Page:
Samagna was no ordinary teenager. Apart from aspiring to become a doctor to save lives of patients, she was a deep thinker of human values. She would always speak about medical ethics and about the importance of contentment in life. Samagna was certainly way beyond her age in her ideals.
She was a bright student, studying second year at the Osmania Medical College,in Hyderabad.
Uncannily, this teenager breathed her last on Friday, Sept 17th.
Samagna complained of extreme headache on September 14. Later she also had vomiting. Her health did not improve despite several consultations with doctors and medication. When her condition worsened, she was rushed to Kamineni Hospital where she was put on ventilator. Doctors declared her "brain dead"on Friday.
Her family fulfilled her last wish of organ donation. Her organs - heart valves, kidneys, eyes and liver were transplanted into seven patients, for whom it was most certainly re-birth.
Her kidneys, liver, heart valves and eyes were retrieved the same night by MOHAN Foundation and the organs were transplanted to critically ill patients at Kamineni Hospitals, Global Hospitals, Star Hospitals and L.V. Prasad Eye Institute respectively.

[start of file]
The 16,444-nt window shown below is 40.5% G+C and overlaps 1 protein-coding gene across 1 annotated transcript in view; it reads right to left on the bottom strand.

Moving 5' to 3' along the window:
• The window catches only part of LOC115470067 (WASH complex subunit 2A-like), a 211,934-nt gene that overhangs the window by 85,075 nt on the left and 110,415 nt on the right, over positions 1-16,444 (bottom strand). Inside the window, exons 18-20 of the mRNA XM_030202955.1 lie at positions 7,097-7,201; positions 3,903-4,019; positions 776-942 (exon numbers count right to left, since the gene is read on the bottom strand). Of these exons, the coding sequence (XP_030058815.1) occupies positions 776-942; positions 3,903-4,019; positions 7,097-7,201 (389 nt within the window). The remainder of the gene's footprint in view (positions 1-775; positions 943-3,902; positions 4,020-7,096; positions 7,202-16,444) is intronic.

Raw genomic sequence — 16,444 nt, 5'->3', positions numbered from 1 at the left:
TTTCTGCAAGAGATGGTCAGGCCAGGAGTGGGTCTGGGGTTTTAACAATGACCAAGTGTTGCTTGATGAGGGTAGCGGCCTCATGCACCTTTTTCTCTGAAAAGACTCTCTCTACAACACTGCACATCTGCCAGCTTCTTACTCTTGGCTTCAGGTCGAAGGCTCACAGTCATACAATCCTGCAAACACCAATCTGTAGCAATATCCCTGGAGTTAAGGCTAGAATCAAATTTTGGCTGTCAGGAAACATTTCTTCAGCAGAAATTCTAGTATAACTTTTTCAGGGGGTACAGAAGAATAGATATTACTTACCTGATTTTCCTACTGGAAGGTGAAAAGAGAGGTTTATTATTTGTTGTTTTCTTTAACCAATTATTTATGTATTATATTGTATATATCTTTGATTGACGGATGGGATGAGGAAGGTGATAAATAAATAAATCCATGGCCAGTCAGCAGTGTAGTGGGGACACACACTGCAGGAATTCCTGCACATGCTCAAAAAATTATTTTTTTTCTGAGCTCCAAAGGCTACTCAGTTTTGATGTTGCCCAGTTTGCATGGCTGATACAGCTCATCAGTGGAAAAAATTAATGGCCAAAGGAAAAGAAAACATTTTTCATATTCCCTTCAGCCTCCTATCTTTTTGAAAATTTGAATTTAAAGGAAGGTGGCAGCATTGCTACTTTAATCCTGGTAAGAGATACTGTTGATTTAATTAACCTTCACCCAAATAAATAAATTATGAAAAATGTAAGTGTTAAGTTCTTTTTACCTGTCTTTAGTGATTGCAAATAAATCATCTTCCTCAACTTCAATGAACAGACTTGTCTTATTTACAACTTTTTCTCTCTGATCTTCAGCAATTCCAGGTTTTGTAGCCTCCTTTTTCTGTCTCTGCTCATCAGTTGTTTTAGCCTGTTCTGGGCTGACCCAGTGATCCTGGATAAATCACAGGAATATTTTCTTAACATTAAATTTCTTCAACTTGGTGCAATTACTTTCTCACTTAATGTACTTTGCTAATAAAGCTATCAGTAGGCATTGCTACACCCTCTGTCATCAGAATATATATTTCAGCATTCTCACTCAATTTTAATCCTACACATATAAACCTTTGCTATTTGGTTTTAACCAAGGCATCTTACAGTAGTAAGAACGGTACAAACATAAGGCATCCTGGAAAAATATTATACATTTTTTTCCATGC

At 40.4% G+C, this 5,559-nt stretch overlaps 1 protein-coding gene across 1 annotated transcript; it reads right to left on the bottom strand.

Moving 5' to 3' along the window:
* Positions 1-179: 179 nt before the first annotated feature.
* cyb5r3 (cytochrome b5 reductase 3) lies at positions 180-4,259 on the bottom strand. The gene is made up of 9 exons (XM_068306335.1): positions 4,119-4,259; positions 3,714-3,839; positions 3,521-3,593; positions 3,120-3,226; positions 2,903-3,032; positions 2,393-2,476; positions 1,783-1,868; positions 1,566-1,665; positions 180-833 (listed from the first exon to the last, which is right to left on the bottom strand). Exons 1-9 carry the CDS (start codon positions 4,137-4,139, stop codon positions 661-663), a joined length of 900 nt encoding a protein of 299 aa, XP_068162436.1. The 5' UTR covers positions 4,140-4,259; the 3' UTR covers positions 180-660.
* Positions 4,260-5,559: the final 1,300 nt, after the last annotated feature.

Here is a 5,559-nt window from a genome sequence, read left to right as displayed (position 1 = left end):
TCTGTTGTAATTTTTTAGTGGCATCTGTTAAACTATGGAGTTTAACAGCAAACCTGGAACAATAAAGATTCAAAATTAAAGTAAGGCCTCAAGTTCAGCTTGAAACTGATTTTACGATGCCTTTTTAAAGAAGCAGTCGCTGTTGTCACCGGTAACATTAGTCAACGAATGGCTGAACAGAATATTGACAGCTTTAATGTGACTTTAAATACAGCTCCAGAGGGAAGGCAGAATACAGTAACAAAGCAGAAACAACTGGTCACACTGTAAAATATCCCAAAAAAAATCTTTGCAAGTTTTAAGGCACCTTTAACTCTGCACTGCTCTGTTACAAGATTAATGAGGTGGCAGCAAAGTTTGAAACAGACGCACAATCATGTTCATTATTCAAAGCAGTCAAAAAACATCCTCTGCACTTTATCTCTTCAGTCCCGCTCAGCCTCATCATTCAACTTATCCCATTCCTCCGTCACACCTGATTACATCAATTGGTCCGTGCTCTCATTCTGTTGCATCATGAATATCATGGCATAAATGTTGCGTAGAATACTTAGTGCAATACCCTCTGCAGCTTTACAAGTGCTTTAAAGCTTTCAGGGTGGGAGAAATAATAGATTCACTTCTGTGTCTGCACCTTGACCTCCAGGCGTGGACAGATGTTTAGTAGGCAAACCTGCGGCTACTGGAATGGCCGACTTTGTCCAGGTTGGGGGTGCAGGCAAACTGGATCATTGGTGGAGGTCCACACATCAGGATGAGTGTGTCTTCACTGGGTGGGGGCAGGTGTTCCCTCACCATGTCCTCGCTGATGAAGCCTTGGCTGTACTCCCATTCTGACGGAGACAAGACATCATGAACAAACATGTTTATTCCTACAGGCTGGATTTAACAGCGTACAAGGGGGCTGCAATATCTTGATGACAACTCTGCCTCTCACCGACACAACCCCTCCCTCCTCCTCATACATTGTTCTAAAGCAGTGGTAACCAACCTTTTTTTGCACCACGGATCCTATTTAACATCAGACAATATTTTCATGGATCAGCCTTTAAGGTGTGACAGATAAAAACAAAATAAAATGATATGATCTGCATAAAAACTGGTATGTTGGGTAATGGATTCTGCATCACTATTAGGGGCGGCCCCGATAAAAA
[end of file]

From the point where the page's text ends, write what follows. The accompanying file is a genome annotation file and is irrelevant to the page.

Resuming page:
According to MOHAN Foundation's CEO, K. Raghuram , Samagna had asked everyone in the family to pledge for organ donation just a couple of months ago.
Samagna's mother Uma shanker, said she was an extremely talented child , obedient and well-behaved. She made her family proud after she was adjudged "the best outgoing student from Johnson Grammar School". She had also performed well in EAMCET with a rank of 348. "I don't think we will ever find a child like her. I am a proud mother," Uma Shanker said.
A heartrending story indeed, but it also speaks of service to human kind of the highest order. Though she is gone from this world, Samagna's life is beating in seven people, who owe their re-birth to the service of organ donation by an unassuming teenager.